It’s lug time..
Posted: March 10, 2012 Filed under: Uncategorized
So I have to get this bike frame built and to the painters asap to be ready to build up and photographed before Bespoked. There’s no time to lose..
..Better whip out my Herbie Helm lug vice. Stainless, of course.
Checking my hand-filed mitres. Hmm.
New lug and filed lug. Pointy. These can hurt you if you're not careful. Ask Ryan at Oak Cycles.
I wheeled out the Wilkinson "Abominator" jig. I made this in my kitchen a couple of years ago. The swivel vice has a V-groove and I got it from Axminster. I must upgrade soon. Donations welcome.
Silver brazed headtube/downtube. I used Cycle Design's "Stainless Light" flux. It comes off easily with water.
The story so far..
Internal cable routing. How hard can it be?
Some eight hours later, after making sure the internal brass guide didn't touch the tube wall, rattle or kink, I got it all brazed up.
It was rewarding when I got it done.
Lining up everything with the drawing.
Ok, I own up. I made a mistake. When I was planning the cable run I looked at an American bike in the workshop and a German road bike at my house. Brake levers on wrong side. Whoops. What a wally. I had offset the internal cable entry and exit to suit a right hand rear brake lever. Remember that the cables should cross in front of the head tube to give a decent run. So… in keeping with the concept of this bike, and in order to partially conceal the cable entry point, I put it underneath the top tube at the front. This gave me a better cable run and a side-exit to the rear caliper on the correct side. A serendipitous event, no less. Hoorah!
The top head lug needed to be blacksmithed to conform to the tube. I tapped it with a small brass drift made from a bathroom door sliding bolt lock, after squeezing it in a tubing block.
And I also had to file the point shorter on the lug, as it was overlapping the first lug's point. A peril of short head tubes.
Now it fits.
Checking the fit in the lug.
Testing the fit on the tube.
Grinding out the chainstay sockets in the BB shell.
My belt and braces approach to dropout alignment.
Cleaning out a chainstay so the brass will take to it.
Fluxed and brazed with brass. Lots of cleaning up to do here.
Time to silver braze a gear cable stop onto the chainstay too.
After soaking the flux off under the tap.
I decided to put the chainstays in on Ryan's frame jig. The stainless band on the seat tube will stay unpainted for a 31.8mm front band-on mech that won't leave damaged paint to be visible in fixed gear mode.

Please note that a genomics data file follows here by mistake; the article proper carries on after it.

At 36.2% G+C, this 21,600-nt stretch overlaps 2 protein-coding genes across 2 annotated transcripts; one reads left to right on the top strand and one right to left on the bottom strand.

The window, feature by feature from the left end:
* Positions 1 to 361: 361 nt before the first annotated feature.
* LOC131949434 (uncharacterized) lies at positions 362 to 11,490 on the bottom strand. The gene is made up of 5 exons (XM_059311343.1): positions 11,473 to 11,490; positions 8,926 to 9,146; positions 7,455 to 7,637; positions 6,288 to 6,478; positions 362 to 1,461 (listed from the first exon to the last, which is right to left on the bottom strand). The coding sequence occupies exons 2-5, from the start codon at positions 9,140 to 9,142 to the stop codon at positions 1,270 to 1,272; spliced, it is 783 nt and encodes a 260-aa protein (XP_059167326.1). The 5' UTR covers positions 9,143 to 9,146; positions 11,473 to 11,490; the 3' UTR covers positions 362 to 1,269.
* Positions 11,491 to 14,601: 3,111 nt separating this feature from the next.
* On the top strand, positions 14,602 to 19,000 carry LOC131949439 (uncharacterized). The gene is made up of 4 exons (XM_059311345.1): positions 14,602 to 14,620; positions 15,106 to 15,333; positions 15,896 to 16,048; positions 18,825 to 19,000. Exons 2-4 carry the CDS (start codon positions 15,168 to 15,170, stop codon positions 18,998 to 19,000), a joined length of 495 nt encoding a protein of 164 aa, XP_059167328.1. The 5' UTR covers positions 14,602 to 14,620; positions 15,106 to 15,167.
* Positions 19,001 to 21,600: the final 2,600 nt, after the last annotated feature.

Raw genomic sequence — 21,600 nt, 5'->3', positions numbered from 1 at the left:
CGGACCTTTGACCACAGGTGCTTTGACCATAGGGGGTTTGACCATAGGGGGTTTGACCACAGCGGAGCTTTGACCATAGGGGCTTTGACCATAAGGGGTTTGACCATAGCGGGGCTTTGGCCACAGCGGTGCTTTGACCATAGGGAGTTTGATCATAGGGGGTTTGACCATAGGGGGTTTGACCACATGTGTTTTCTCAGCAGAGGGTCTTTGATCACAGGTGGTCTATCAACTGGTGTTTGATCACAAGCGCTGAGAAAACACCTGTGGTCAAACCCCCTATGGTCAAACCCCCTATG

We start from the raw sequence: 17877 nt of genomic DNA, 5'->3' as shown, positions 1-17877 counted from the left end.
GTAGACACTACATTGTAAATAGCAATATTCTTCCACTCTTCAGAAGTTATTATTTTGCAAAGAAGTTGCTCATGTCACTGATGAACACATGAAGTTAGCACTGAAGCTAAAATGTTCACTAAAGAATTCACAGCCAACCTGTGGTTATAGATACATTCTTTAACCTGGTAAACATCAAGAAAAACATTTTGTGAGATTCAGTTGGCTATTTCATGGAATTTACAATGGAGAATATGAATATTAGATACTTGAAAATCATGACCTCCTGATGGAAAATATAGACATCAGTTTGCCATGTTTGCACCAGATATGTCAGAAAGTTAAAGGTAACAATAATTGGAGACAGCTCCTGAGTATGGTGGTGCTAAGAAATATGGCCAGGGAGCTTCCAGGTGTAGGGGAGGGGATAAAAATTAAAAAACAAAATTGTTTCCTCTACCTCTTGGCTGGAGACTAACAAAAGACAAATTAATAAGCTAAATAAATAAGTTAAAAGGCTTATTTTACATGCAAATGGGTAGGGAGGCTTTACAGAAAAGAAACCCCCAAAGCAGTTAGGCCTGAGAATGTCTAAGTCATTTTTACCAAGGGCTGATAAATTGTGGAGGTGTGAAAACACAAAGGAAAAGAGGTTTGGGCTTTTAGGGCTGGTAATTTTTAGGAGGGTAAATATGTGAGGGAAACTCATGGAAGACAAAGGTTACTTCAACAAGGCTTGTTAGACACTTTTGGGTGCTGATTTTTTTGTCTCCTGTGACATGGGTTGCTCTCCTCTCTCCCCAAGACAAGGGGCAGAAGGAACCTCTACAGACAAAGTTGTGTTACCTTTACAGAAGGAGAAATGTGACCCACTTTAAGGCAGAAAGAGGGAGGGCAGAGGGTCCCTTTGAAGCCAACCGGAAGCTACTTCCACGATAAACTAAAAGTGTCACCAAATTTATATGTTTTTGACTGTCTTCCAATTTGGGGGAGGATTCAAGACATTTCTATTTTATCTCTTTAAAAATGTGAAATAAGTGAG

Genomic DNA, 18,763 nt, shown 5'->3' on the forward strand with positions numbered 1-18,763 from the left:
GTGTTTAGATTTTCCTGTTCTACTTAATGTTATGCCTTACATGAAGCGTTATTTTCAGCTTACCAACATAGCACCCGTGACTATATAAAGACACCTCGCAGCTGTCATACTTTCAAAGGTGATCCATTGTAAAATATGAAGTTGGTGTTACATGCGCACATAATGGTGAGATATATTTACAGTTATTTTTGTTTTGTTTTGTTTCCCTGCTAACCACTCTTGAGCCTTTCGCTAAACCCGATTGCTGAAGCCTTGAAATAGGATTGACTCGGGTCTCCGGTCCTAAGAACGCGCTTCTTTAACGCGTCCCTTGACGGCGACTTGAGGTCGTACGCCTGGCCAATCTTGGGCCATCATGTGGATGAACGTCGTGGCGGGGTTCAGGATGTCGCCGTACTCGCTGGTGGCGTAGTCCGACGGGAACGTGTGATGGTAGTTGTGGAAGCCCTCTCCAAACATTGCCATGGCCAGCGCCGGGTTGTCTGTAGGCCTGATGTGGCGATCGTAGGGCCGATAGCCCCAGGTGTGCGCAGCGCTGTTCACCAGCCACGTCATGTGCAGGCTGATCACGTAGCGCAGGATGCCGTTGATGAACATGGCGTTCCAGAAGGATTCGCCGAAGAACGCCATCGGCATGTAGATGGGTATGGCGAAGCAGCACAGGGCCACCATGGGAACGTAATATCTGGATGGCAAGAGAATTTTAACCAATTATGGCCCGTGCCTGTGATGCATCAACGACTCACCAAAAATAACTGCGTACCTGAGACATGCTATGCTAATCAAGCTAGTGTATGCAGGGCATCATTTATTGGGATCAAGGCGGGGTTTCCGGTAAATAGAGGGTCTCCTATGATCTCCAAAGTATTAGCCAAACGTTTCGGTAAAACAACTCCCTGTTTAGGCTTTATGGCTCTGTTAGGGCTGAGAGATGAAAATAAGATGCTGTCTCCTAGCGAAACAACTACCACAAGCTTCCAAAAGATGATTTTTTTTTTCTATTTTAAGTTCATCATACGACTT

I ran a cord from the dummy axle to the BB to double-check the seat tube/chainstay angle with a protractor.
Using my angle-finder.
I brazed the tops in the jig, then finished in the Park stand.
Next I drilled holes for the bottle bosses. I had to enlarge them slightly with a round file.
I had to improvise a way to hold the diamond reinforcement while I increased the hole diameter.
I tried to resist the temptation to add that little bit more silver just to "make sure", but it gets me every time.
Let's check the rear spacing..
And the left alignment.
..Matches the right alignment according to the Park FAG-2 tool.
Rear wheel looks fairly centred. I built and dished the wheel myself so I know the rim is centred.
Same goes for the fixed rear wheel.
The H-Tools say yes!
Time to use the piece of extruded aluminium I tapped and put an M5 threaded probe through. Use it like the FAG-2 tool but touch the 3rd contact on the wheel rim, not the dropout. This shows that the dropouts are level, and one is not higher than the other.
After pulling the stays around, the other side matches. A perfectly dished wheel is essential for this. This is used before the seatstays are attached. I checked the resulting angle of the chainstays against my drawing to make sure my geometry would stay as expected.
Getting the brake bridge right. A mudguard has to fit in there too. I have only tacked it in here. I got it in the perfect position eventually, and almost straight.
Note to self: procure something more fireproof to shield the drawing whilst tacking. Although we have a cast iron surface plate in the workshop, I tacked the frame tubes on shimmed V-blocks on top of my drawing, which was on top of a sheet of 12mm toughened glass.
I’ve now taken the frame and fork to the painter. Tamsin my customer has chosen a very vibrant green. You have been warned..
See you soon.